Twenty years ago, environmental awareness was just beginning to enter the mainstream. While air and water pollution had received a lot of attention in the 1960s and ‘70s – including the passage of significant environmental protection laws – the broader idea of the interconnectedness of the natural world and the value of preserving ecosystems was just entering the public consciousness.
Often it happened because of a well-publicized confrontation between environmentalists and private sector interests, with the government in the middle, or between environmentalists and the government. Those kinds of battles were presented as “win-lose,” with competing environmental and economic interests and little desire by either side to reach a balance between the two.
In this atmosphere, Mississippi’s chapter of The Nature Conservancy was born. It was part of an international organization that since 1951 had quietly worked to preserve important, endangered ecosystems by purchasing, with private dollars, important land and wetlands for permanent protection and enhancement.
It did this by enlisting corporate and individual donors and by deliberately pursuing a non-confrontational approach, working in partnership with those who own and work the land, businesses and governments. This strategy was in stark contrast to the existing public perception that environmental protection always had to involve legal battles and political wrangling.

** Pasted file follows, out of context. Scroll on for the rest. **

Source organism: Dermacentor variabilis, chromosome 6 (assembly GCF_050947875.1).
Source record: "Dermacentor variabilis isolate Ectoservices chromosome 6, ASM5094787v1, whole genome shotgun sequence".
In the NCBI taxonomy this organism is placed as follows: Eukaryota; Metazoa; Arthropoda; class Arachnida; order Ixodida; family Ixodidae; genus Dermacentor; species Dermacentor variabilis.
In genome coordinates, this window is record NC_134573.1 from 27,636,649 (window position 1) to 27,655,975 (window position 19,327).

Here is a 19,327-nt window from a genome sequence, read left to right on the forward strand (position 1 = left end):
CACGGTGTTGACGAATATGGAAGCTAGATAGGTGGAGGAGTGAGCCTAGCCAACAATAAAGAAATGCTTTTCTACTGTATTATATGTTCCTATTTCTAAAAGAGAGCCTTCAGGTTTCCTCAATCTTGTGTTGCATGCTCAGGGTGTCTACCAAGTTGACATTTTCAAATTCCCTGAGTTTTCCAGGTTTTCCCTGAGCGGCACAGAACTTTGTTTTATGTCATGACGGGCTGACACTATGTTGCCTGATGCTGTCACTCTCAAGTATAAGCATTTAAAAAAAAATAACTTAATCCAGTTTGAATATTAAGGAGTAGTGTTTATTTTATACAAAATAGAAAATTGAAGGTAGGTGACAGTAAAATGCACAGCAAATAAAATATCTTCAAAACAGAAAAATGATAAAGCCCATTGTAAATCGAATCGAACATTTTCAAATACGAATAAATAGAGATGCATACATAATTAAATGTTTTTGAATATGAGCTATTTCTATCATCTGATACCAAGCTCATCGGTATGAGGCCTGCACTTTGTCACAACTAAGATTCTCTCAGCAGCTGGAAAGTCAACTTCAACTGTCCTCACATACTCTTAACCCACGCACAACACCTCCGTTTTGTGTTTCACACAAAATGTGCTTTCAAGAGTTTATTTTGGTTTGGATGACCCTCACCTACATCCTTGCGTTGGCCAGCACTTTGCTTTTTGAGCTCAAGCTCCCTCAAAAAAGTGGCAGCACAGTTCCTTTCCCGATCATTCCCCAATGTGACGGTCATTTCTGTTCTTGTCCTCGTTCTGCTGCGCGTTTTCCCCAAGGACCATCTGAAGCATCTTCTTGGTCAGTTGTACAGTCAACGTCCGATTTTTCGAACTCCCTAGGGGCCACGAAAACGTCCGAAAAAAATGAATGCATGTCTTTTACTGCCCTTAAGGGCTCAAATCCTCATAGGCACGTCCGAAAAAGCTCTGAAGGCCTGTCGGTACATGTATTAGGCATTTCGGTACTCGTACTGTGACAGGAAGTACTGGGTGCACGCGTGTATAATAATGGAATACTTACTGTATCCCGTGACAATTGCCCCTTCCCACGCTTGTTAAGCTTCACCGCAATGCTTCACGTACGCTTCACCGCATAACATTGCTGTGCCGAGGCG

The Conservancy has a presence and projects in all 50 states and more than 30 countries. Its 20 years in Mississippi have been marked by a series of significant preservation accomplishments resulting in the protection of 133,000 acres. Among the Conservancy’s first and most expansive projects in Mississippi was the purchase and preservation of 35,000 acres of wetlands and hardwood forests in the Pascagoula River basin in South Mississippi.
In Northeast Mississippi, the Conservancy has demonstrated the power of collaborative partnerships. It protected the rare Price’s Potato Bean plant by purchasing land in the Coonewah Chalk Bluffs in Lee County; worked with the U.S. Army Corps of Engineers to remove invasive plants from White’s Slough in Columbus and with the Tombigbee River Valley Water Management District and the Mississippi Department of Environmental Quality to rehabilitate banks of the Buttahatchie River, which joins the Tombigbee near Columbus.
This is pragmatic, productive, on-the-ground work that produces the win-win situations necessary for now-prevalent “green” awareness to be effectively put into practice.
Last week, the Mississippi chapter took The Nature Conservancy’s message to meetings in Oxford and Tupelo as part of the 20th anniversary observance. The Conservancy’s work in this state is an important and infrequently heralded contribution to environmental stewardship in Mississippi. It’s a mission worthy of notice and appreciation.
NEMS Daily Journal